Cryptosporidium biology is not well known due to the lack of in vitro culture systems, defined developmental stages, stage-specific protein markers, and genetic studies. The main mode of entry may be due to the ingestion of the infective stage which is the oocyst. The Cryptosporidium oocyst wall protein (COWP 1-9) encodes proteins involved in oocyst wall formation and helps as contributing factor for its survival in the environment for a long time.[6] Cryptosporidium causes infection by inflammatory damage to the intestinal epithelium. It alters the function of the intestinal barrier, increasing its permeability, absorption, and secretion of fluid and electrolytes. A sporozoite-specific lectin adhesion factor was found to be the attachment agent on the intestinal surface.[7] In Cryptosporidium parvum, gp 40, is the key surface protein being examined and analyzed for its function in the invasion, but the entire mechanism of the sporozoite or merozoite invasion into host cells has not yet been identified. It is known to be secreted by sporozoites during gliding motility. It has been hypothesized that after sporozoite attachment, epithelial mucosa cells release cytokines such as TNF-alpha, IL-8, and prostaglandins that activate macrophages. These factors increase intestinal secretion of chloride and water and decrease the sodium absorption coupled to glucose transport. Cell damage could occur through T-cell-mediated inflammation. Recent studies indicate that cryptosporidiosis may be transmitted by inhalation of aerosolized droplets via respiratory secretions or by coughing, in addition to the well-documented fecal–oral transmission.[8]

 Waterborne Transmission

The emergence of large outbreaks of Cryptosporidium from drinking water sources in the 1990s underscored the need for close monitoring by health authorities and water quality requirements and regulations were developed thereafter. The actual burden of this disease is unknown due to the underreporting of infections and outbreaks. In 2019, of 71 potable water samples analyzed from in and around Chandigarh, 16% were contaminated with Cryptosporidium oocysts and/or Giardia cysts.[9] Cryptosporidium and Giardia concentrations in deep and shallow tube wells were measured in the period 2012–2013 in 206 tube wells in Odisha, out of which Cryptosporidium oocysts were detected in 14% of deep (n = 110) and 5% of shallow (n = 96) tube wells.[10] Cryptosporidium is the most common cause of outbreaks in recreational water sources like swimming pools due to its chlorine resistive capacity and challenges in removing it by filtration. Despite a high prevalence of human infection, their transmission is underrecognized.[9] Cryptosporidium infects a wide variety of humans and animals and the dose of infectious oocysts is sufficient to pollute the aquatic ecosystem. Based on a global review and meta-analysis, the rank order of prevalence of Cryptosporidium spp based on water type was wastewater > surface water > raw water > drinking water > reservoirs water > groundwater > swimming pool water > marine water.[11] Treatments such as disinfection and chlorination have also been shown to be ineffective against these pathogens if not done properly. According to the CDC, a concentration × time (CT) value of 15300 is required to inactivate Cryptosporidium sp. The CT inactivation value refers to the concentration of free chlorine in parts per million (ppm) multiplied by time in minutes at a specific pH and temperature.[12]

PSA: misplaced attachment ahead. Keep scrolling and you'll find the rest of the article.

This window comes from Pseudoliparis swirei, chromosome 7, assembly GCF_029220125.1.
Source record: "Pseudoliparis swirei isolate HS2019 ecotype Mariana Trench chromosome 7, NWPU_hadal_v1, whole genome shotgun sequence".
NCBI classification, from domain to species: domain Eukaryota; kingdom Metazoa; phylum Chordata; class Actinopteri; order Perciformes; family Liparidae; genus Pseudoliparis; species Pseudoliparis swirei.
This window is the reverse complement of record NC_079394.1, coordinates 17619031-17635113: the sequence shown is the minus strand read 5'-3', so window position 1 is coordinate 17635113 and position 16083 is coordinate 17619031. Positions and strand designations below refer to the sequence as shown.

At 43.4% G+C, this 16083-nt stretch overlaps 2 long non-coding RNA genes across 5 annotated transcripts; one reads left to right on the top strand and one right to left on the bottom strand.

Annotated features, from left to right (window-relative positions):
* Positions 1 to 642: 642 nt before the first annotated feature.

A very small load typically exists in water while they can cause the infection but may not be sufficient for detection.[13] Thus, it is important to include parasitological control in treatment plants and to establish regulations for acceptable concentrations of oocysts based on the subsequent use of water.

 Detection and Diagnosis

Human samples

Cryptosporidium infects the mucosal epithelium which causes the release of numerous oocysts in the stool, sputum, or bile which can be used as specimens for detection of oocysts.[12] The oocyst which is shed in feces is the usual diagnostic target. It can be difficult to detect Cryptosporidium oocysts; three fecal samples collected during separate days should be examined microscopically to detect oocysts.[14] Visualization of oocysts requires special staining, such as Kinyoun Modified Acid Fast, Ziehl–Neelsen acid-fast, or safranin.[15] Permanent staining provides contrasting colors between the background debris and the organism if present. It enables the examination and recognition of detailed organism morphology of acid-fast organism characteristic under oil immersion microscopy. Cryptosporidium oocysts are round 4–6 μm in diameter having a granular appearance. Concentration techniques such as flotation-zinc sulfate and Sheather's sucrose and sedimentation-formalin ether and formalin ethyl acetate sedimentation allow detection of organisms that may be missed on a direct wet mount.[14] Fluorescent staining like auramine phenol stain is used to stain Cryptosporidium species and they appear brilliant greenish yellow against a dark background when viewed under a fluorescent microscope.

A number of kits for antigen detection are commercially available and provide a more sensitive and specific detection than the routine microscopic examination. Various ELISA kits have been developed for the detection of Cryptosporidium antigen and antibody from stool sample.[16] Immunochromatographic tests are also available for simultaneous detection of Cryptosporidium, Giardia, and Entamoeba on which mouse monoclonal antibodies are precoated on the nitrocellulose membrane. Various ELISAs to test for the presence of IgM and IgG antibodies in patients' serum samples are also available.[16]